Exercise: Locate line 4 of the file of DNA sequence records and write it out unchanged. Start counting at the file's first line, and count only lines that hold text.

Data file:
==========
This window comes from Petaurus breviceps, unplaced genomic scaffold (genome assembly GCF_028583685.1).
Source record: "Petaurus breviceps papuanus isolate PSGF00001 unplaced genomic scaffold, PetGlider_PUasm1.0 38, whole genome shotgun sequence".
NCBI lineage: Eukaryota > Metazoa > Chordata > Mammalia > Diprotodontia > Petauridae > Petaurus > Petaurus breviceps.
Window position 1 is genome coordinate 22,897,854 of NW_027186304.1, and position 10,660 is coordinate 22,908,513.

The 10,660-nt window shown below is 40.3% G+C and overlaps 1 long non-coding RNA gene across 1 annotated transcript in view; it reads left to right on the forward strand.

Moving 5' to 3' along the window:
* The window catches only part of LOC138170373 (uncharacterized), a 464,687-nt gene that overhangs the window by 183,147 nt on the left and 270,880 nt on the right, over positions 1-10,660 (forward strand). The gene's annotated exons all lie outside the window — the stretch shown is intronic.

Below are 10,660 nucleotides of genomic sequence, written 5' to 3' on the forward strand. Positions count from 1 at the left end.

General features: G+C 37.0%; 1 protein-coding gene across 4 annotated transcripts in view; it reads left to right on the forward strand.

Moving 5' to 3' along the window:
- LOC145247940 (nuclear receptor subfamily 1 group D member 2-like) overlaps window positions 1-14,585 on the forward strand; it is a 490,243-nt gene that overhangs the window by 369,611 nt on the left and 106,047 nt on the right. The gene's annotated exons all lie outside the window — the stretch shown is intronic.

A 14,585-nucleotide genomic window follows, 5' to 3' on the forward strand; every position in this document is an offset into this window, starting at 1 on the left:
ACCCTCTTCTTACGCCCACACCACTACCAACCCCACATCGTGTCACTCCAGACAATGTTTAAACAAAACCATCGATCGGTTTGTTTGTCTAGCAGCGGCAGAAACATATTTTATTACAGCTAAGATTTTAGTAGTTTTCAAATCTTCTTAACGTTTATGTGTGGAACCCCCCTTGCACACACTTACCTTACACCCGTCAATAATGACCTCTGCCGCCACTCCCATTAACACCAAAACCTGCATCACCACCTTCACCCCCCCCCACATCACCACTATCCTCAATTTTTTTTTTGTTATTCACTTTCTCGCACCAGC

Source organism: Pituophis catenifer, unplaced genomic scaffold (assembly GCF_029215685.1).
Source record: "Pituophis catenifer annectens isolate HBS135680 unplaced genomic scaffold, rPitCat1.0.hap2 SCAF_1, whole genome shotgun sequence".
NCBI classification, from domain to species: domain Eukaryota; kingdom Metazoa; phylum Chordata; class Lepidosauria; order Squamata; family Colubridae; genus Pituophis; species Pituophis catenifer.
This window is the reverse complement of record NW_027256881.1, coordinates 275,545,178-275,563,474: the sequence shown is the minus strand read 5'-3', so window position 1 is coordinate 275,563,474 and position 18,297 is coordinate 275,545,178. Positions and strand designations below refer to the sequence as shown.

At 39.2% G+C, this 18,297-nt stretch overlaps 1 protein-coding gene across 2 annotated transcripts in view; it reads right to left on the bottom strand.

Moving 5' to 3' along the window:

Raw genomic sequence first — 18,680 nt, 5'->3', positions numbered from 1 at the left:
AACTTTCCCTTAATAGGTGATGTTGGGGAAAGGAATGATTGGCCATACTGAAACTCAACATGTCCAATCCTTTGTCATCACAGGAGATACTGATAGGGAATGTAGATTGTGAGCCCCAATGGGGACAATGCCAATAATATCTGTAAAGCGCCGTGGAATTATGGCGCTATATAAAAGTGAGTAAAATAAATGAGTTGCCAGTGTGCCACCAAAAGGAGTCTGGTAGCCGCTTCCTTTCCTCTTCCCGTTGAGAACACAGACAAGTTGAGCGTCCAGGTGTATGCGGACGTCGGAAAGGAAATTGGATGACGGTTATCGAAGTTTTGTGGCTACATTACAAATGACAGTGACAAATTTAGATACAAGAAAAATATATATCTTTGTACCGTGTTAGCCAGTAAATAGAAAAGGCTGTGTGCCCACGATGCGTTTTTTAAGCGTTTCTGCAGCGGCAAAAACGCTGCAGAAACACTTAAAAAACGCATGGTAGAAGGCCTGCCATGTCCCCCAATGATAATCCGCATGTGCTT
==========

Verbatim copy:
Window position 1 is genome coordinate 22,897,854 of NW_027186304.1, and position 10,660 is coordinate 22,908,513.